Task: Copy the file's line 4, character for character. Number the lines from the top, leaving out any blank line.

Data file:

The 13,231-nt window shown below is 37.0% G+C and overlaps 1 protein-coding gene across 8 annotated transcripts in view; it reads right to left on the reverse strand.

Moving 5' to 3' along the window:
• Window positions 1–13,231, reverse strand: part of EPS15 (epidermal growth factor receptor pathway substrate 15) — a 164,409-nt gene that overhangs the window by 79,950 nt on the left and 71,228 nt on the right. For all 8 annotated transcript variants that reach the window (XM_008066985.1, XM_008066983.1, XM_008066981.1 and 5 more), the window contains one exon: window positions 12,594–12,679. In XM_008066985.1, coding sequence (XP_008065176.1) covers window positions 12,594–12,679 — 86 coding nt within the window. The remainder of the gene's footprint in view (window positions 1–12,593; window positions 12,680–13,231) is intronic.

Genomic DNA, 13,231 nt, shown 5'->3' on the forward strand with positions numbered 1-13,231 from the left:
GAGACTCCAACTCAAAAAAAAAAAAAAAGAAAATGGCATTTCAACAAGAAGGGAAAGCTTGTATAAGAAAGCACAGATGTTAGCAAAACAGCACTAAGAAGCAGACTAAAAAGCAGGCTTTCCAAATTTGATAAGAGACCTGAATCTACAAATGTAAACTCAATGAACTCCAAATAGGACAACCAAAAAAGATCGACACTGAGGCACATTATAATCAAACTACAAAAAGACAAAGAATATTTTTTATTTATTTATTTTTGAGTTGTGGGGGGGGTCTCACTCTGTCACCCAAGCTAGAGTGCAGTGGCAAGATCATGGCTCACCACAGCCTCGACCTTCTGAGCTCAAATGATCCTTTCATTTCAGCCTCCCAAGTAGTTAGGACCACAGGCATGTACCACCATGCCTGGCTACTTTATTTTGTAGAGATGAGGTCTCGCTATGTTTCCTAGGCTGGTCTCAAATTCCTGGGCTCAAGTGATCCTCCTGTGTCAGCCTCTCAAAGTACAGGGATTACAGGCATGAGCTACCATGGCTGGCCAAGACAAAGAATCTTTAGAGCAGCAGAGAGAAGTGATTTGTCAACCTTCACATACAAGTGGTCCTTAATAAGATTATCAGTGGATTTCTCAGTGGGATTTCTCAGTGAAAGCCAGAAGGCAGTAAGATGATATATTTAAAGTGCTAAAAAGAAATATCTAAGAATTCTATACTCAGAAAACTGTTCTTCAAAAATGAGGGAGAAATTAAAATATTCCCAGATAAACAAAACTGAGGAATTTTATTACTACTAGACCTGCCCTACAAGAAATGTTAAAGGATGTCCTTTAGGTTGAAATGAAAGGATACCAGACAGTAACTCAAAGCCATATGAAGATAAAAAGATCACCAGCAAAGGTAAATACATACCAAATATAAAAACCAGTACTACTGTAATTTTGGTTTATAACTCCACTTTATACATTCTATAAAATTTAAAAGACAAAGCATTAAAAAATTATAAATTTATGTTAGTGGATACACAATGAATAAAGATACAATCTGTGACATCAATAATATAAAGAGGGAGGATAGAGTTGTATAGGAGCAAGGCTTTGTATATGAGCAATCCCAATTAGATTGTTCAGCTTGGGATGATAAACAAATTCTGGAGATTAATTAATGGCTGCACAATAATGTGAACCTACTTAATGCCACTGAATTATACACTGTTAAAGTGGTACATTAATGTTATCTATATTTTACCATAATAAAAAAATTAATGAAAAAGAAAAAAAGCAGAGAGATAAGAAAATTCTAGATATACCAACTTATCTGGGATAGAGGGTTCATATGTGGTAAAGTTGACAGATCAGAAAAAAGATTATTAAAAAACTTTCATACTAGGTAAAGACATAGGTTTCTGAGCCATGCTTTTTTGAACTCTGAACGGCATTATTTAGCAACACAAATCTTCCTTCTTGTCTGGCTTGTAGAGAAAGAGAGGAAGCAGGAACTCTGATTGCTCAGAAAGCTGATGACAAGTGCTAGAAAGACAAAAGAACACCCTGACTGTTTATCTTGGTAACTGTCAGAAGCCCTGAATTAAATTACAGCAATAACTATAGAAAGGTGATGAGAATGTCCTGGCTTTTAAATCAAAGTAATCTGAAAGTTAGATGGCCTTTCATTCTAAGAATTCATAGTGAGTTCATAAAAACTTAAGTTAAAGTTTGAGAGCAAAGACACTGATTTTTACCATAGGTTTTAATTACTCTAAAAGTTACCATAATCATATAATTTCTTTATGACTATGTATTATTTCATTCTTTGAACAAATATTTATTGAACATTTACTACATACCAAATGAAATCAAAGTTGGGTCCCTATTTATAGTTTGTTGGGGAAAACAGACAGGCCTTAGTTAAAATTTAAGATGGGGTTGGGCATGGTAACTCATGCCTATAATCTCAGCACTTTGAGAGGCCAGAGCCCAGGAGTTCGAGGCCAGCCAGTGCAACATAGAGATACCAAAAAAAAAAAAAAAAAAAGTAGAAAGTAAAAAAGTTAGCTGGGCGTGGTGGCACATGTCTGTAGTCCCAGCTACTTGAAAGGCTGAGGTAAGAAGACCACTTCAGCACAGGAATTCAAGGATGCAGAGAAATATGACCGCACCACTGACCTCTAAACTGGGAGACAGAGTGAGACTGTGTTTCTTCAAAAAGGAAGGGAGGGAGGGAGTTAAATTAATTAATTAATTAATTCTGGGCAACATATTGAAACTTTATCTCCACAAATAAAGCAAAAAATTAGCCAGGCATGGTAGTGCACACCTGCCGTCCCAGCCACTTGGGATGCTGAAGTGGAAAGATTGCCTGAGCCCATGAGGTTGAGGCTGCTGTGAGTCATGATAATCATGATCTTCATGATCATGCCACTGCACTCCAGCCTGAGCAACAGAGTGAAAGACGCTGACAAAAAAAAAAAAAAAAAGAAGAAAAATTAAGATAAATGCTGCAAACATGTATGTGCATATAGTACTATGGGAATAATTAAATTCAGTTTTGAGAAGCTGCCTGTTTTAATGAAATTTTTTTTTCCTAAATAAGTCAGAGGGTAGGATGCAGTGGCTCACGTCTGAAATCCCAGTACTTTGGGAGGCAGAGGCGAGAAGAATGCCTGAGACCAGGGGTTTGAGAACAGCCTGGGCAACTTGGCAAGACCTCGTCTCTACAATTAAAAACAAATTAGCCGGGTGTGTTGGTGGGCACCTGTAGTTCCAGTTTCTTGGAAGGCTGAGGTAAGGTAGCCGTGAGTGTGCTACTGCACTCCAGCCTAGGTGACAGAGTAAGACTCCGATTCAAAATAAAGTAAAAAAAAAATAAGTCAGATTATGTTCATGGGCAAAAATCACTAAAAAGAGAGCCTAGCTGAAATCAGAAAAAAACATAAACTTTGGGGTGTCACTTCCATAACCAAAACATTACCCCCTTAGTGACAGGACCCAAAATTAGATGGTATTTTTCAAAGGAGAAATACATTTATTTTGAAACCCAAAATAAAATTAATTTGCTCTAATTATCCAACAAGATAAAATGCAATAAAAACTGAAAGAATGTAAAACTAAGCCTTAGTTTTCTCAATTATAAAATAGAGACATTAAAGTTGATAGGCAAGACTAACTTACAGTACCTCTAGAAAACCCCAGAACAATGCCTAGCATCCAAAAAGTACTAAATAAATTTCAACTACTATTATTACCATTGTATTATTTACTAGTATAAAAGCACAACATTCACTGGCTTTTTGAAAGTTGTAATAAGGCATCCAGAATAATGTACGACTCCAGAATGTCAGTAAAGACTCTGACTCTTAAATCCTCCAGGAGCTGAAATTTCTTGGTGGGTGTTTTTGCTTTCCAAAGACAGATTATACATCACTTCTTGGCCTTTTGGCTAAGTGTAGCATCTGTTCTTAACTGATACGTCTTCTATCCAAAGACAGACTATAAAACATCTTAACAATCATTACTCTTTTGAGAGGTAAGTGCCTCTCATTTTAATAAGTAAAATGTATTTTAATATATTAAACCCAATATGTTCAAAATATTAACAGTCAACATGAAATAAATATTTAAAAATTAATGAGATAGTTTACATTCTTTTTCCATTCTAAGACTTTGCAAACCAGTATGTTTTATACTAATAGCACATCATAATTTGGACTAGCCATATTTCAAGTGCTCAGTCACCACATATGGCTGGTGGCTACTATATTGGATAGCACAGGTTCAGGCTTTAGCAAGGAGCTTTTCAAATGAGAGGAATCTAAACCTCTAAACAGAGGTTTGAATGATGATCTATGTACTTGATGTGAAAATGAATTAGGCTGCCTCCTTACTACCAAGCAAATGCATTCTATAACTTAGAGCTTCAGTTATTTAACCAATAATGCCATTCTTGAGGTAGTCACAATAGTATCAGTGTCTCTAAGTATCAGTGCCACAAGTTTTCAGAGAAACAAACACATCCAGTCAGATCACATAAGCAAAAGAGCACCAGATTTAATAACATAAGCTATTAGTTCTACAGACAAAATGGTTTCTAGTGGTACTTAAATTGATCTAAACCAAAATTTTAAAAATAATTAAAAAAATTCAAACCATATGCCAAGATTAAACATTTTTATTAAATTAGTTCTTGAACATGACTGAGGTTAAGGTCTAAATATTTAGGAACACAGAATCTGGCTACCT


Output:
Genomic DNA, 13,231 nt, shown 5'->3' on the forward strand with positions numbered 1-13,231 from the left: